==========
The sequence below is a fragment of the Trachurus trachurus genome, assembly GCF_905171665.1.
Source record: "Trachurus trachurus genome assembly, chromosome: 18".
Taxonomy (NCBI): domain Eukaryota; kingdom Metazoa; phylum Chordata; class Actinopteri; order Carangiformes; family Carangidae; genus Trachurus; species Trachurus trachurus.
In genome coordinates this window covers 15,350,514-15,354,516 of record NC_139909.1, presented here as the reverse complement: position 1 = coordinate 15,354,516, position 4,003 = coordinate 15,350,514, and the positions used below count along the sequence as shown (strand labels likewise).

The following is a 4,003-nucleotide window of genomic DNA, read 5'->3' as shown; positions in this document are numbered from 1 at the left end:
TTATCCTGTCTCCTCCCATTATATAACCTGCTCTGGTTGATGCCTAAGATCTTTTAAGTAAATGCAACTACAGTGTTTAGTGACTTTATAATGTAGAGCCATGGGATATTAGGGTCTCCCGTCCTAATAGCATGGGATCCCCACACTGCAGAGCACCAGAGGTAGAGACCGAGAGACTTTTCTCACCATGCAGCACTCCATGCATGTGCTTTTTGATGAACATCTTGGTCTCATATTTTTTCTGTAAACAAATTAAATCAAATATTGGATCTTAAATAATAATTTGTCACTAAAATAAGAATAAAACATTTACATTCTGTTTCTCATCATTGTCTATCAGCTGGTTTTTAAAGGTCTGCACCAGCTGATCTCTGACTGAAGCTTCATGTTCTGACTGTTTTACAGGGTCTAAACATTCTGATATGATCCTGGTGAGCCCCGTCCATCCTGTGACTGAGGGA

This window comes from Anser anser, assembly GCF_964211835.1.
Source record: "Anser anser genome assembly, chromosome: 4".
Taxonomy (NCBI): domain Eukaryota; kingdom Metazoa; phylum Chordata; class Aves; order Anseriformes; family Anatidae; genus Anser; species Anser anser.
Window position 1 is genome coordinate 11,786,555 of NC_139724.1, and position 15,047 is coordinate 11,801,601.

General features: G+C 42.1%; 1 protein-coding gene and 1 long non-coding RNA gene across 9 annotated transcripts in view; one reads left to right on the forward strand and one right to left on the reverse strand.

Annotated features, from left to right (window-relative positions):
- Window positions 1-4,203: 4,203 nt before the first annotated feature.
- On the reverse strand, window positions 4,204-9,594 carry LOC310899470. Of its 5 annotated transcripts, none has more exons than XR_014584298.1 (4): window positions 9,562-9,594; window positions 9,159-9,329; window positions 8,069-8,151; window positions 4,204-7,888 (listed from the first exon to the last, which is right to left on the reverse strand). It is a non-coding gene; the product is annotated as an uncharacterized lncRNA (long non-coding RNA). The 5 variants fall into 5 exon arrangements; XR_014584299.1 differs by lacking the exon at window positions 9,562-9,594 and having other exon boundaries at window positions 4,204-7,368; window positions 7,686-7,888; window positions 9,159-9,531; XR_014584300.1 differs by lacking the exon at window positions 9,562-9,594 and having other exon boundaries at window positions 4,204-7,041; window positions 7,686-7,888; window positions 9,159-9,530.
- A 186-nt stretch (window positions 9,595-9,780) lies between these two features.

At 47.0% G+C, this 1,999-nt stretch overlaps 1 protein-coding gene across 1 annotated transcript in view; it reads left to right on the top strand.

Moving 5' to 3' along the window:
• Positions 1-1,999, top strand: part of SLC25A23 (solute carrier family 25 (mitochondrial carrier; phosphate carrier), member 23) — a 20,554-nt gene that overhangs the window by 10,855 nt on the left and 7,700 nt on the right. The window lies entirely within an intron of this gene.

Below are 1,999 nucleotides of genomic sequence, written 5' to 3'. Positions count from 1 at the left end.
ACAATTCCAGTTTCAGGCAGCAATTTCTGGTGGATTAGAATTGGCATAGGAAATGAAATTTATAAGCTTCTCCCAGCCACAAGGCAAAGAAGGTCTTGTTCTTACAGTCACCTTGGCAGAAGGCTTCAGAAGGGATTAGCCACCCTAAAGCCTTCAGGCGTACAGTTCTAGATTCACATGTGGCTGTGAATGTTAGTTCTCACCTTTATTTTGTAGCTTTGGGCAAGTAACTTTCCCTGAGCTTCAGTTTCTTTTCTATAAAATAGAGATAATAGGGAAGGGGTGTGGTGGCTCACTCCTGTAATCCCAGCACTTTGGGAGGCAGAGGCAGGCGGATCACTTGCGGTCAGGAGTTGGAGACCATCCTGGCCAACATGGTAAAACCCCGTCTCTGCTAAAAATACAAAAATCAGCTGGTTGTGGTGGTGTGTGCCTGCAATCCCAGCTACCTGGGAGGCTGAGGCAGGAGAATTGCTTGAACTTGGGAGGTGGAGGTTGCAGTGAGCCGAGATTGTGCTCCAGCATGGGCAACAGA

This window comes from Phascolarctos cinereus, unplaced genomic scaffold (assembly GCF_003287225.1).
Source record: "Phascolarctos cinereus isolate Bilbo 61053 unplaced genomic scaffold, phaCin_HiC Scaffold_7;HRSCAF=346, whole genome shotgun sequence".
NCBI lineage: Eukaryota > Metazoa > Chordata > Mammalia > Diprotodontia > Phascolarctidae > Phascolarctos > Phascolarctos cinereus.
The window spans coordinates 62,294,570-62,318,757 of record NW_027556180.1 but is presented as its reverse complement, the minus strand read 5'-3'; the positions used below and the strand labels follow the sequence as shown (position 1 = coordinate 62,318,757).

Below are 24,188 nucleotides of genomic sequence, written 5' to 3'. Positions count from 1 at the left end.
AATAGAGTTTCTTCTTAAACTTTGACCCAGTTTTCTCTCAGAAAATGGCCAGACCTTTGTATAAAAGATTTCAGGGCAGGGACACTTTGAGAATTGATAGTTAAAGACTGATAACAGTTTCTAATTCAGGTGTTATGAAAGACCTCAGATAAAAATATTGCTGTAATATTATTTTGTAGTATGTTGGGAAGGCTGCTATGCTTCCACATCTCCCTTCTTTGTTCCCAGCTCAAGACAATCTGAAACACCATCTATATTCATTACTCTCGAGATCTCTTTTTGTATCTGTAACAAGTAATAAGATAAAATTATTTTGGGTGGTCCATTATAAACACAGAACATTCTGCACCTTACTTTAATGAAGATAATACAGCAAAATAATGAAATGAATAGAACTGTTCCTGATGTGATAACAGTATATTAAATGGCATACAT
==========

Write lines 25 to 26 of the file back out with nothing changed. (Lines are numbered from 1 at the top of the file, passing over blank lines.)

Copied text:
Below are 24,188 nucleotides of genomic sequence, written 5' to 3'. Positions count from 1 at the left end.
AATAGAGTTTCTTCTTAAACTTTGACCCAGTTTTCTCTCAGAAAATGGCCAGACCTTTGTATAAAAGATTTCAGGGCAGGGACACTTTGAGAATTGATAGTTAAAGACTGATAACAGTTTCTAATTCAGGTGTTATGAAAGACCTCAGATAAAAATATTGCTGTAATATTATTTTGTAGTATGTTGGGAAGGCTGCTATGCTTCCACATCTCCCTTCTTTGTTCCCAGCTCAAGACAATCTGAAACACCATCTATATTCATTACTCTCGAGATCTCTTTTTGTATCTGTAACAAGTAATAAGATAAAATTATTTTGGGTGGTCCATTATAAACACAGAACATTCTGCACCTTACTTTAATGAAGATAATACAGCAAAATAATGAAATGAATAGAACTGTTCCTGATGTGATAACAGTATATTAAATGGCATACAT